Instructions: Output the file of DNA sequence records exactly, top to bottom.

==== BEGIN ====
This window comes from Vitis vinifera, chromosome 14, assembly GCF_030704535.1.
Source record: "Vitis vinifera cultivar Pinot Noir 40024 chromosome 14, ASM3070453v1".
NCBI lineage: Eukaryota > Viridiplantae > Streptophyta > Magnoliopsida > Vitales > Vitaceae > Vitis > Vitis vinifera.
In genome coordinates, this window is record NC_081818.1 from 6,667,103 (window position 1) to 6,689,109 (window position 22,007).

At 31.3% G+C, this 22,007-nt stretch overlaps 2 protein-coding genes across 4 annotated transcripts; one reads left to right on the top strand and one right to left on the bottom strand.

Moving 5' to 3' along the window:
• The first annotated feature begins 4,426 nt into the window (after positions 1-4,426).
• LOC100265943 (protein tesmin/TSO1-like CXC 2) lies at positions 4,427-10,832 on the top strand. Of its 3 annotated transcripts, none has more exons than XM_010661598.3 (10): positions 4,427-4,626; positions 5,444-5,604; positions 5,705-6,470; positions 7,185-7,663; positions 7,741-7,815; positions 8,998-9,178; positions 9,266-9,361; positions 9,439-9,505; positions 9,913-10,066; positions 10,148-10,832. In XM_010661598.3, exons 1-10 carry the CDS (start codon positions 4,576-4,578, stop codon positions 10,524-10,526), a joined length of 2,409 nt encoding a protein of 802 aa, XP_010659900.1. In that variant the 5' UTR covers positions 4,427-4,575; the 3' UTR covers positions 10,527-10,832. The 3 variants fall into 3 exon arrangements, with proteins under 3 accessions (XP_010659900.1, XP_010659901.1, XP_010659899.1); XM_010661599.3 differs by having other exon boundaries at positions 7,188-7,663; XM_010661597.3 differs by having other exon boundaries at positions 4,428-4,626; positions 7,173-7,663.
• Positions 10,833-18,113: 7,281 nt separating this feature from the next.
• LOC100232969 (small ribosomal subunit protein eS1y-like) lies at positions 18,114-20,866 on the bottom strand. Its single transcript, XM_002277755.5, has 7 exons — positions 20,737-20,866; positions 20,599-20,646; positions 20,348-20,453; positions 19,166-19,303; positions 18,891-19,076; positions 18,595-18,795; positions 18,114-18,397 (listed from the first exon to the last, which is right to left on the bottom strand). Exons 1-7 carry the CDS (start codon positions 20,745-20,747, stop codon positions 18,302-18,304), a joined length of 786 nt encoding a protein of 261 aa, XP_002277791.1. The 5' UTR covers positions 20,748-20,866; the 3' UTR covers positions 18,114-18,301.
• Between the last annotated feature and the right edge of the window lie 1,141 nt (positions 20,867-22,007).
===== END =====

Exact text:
This window comes from Vitis vinifera, chromosome 14, assembly GCF_030704535.1.
Source record: "Vitis vinifera cultivar Pinot Noir 40024 chromosome 14, ASM3070453v1".
NCBI lineage: Eukaryota > Viridiplantae > Streptophyta > Magnoliopsida > Vitales > Vitaceae > Vitis > Vitis vinifera.
In genome coordinates, this window is record NC_081818.1 from 6,667,103 (window position 1) to 6,689,109 (window position 22,007).

At 31.3% G+C, this 22,007-nt stretch overlaps 2 protein-coding genes across 4 annotated transcripts; one reads left to right on the top strand and one right to left on the bottom strand.

Moving 5' to 3' along the window:
• The first annotated feature begins 4,426 nt into the window (after positions 1-4,426).
• LOC100265943 (protein tesmin/TSO1-like CXC 2) lies at positions 4,427-10,832 on the top strand. Of its 3 annotated transcripts, none has more exons than XM_010661598.3 (10): positions 4,427-4,626; positions 5,444-5,604; positions 5,705-6,470; positions 7,185-7,663; positions 7,741-7,815; positions 8,998-9,178; positions 9,266-9,361; positions 9,439-9,505; positions 9,913-10,066; positions 10,148-10,832. In XM_010661598.3, exons 1-10 carry the CDS (start codon positions 4,576-4,578, stop codon positions 10,524-10,526), a joined length of 2,409 nt encoding a protein of 802 aa, XP_010659900.1. In that variant the 5' UTR covers positions 4,427-4,575; the 3' UTR covers positions 10,527-10,832. The 3 variants fall into 3 exon arrangements, with proteins under 3 accessions (XP_010659900.1, XP_010659901.1, XP_010659899.1); XM_010661599.3 differs by having other exon boundaries at positions 7,188-7,663; XM_010661597.3 differs by having other exon boundaries at positions 4,428-4,626; positions 7,173-7,663.
• Positions 10,833-18,113: 7,281 nt separating this feature from the next.
• LOC100232969 (small ribosomal subunit protein eS1y-like) lies at positions 18,114-20,866 on the bottom strand. Its single transcript, XM_002277755.5, has 7 exons — positions 20,737-20,866; positions 20,599-20,646; positions 20,348-20,453; positions 19,166-19,303; positions 18,891-19,076; positions 18,595-18,795; positions 18,114-18,397 (listed from the first exon to the last, which is right to left on the bottom strand). Exons 1-7 carry the CDS (start codon positions 20,745-20,747, stop codon positions 18,302-18,304), a joined length of 786 nt encoding a protein of 261 aa, XP_002277791.1. The 5' UTR covers positions 20,748-20,866; the 3' UTR covers positions 18,114-18,301.
• Between the last annotated feature and the right edge of the window lie 1,141 nt (positions 20,867-22,007).